|dc.description.abstract||The tribological performance of a lubricated surface depends largely on the ability of the surface to maintain a sufficient film thickness under high loads. One way of improving the performance is to modify the surface by inducing changes in the geometry of the surface. This work deals with modeling, creating and testing novel adaptive microscale surface geometries to improve the tribological performance in terms of load carrying capacity.
Numerical methods are used to model and simulate the performance of these surfaces. Coupled mechanisms involving elasticity theory and the Reynolds equation were solved for the values of pressure and load acting on the surface. Parametric studies were also performed by varying the input conditions and variables involved. The results were nondimensionalized by using a standard normalization scheme throughout the work to make them easy to compare and deduce the trends. Efforts were made to optimize the geometry of the surface to improve the performance in terms of increased load carrying
capacity. Numerical results show that the adapting surfaces are able to increase the effective stiffness of the hydrodynamic film in comparison to conventional textured surfaces. It was theoretically also shown that adapting microscale structures perform better in terms of load carrying capacity for the same amount of film thickness. This is due to the increase in the fluid film stiffness of the adapting or smart surfaces which change their geometric profile according to the applied load.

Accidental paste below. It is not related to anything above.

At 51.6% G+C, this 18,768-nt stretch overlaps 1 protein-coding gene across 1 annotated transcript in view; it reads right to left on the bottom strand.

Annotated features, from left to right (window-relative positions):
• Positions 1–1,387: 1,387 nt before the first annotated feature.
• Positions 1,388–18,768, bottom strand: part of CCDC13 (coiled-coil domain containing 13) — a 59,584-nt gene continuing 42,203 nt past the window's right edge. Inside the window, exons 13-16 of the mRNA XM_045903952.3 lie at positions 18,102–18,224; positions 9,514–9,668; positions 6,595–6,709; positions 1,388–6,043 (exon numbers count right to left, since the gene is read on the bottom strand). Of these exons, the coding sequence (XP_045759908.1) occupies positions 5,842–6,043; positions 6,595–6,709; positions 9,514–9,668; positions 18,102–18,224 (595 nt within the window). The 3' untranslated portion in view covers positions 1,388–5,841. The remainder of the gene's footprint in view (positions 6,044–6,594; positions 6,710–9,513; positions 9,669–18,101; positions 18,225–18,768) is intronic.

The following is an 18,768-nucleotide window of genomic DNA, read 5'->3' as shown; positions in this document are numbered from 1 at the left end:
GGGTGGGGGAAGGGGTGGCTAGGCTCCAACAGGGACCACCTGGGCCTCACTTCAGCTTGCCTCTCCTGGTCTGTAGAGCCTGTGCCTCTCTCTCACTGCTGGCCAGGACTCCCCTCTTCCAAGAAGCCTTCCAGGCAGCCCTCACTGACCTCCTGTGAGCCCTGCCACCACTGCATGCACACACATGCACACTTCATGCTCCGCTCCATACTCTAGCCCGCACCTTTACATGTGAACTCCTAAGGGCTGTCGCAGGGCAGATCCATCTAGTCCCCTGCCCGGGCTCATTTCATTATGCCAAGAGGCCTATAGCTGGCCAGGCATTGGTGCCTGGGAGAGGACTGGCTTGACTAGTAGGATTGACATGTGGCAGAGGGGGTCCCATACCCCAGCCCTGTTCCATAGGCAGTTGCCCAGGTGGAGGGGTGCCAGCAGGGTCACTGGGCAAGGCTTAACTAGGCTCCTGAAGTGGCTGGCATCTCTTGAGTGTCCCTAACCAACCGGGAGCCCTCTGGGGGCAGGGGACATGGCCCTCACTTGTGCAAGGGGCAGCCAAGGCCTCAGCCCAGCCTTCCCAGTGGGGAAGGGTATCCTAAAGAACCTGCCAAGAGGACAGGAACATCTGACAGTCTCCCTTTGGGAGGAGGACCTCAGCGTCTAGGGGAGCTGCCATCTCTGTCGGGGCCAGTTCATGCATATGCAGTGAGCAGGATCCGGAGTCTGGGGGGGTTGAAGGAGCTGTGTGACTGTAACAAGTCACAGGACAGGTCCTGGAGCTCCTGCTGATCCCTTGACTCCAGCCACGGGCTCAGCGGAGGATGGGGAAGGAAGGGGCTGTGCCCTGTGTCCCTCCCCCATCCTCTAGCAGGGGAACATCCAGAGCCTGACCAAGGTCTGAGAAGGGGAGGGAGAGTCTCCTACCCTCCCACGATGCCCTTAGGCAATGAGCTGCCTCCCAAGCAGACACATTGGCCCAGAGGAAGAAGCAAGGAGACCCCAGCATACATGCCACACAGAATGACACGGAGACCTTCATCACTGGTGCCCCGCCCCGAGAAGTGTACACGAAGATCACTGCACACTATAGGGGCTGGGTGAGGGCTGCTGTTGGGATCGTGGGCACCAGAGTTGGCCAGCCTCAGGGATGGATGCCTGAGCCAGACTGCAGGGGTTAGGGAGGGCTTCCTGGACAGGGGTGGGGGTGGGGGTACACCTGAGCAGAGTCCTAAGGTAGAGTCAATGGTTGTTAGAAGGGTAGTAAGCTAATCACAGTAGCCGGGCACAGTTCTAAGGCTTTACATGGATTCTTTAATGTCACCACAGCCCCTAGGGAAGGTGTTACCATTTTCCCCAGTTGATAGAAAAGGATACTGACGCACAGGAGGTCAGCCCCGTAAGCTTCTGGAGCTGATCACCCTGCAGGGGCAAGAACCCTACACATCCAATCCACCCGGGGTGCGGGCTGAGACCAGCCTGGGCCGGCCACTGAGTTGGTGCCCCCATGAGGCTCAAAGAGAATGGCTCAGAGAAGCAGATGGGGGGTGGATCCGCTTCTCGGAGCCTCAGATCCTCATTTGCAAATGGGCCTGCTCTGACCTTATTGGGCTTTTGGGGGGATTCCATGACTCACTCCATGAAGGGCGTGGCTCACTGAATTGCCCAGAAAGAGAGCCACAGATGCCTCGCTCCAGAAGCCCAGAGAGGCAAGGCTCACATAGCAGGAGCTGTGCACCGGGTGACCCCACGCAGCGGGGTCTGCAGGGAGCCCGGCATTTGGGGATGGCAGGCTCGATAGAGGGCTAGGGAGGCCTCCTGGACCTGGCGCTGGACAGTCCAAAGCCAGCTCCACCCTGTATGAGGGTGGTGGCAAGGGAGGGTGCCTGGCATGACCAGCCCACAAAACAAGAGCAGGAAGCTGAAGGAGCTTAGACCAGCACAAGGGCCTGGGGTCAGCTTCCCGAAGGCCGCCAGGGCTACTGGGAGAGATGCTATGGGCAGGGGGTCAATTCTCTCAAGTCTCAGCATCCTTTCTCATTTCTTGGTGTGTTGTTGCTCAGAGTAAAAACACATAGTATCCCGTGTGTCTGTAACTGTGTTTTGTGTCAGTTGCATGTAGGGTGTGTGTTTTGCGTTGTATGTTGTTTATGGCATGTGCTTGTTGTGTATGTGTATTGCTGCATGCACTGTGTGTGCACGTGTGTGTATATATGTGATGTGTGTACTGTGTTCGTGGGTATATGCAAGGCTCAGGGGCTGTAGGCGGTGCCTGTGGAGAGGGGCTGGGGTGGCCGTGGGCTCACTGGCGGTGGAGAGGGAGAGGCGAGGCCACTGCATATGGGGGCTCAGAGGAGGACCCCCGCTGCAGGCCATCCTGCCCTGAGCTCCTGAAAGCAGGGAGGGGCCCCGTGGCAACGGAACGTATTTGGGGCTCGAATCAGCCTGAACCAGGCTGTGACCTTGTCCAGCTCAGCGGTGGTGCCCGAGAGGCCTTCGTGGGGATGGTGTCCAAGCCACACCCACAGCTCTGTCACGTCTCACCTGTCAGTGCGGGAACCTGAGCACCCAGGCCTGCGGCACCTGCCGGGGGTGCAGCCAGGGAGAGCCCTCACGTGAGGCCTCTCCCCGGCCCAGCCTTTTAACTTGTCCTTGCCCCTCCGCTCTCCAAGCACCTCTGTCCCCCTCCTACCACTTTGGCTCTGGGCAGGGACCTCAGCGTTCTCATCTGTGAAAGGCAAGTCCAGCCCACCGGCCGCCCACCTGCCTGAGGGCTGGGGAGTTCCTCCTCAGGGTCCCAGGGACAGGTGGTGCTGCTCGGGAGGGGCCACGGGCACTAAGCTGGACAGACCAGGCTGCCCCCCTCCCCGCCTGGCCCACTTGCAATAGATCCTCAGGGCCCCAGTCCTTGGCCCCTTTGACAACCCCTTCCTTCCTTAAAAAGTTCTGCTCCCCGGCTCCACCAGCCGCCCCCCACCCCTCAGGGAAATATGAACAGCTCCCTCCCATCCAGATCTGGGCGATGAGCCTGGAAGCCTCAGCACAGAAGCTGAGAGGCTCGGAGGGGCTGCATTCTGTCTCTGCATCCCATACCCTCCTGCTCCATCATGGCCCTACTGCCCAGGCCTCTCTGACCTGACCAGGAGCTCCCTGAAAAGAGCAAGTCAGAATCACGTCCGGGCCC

The proposed self-adapting surfaces were fabricated using microfabrication techniques and a test rig to characterize the surfaces was designed and built. The self adapting or smart surfaces were made of Polydimethylsiloxane (PDMS) which is a polymer of silicon. PDMS was chosen for its ease of fabrication and design. PDMS has also the property of optical transparency which helps in viewing the surface behavior when in contact through a microscope. The test rig consists of a load cell to measure the amount of load acting on the surface due to the pressure exerted by the fluid. A variable- speed motor is also part of the rig which can be used to vary the velocities to simulate the real time conditions experimentally. The film thickness too can be controlled accurately at the microscale level with the help of micrometer stages. A microscope was planned to be used to view the whole process and observe phenomenon like cavitation for the better understanding of the surface behavior. Although the test rig was built, due to paucity of time the experimental measurements could not be conducted.||en_US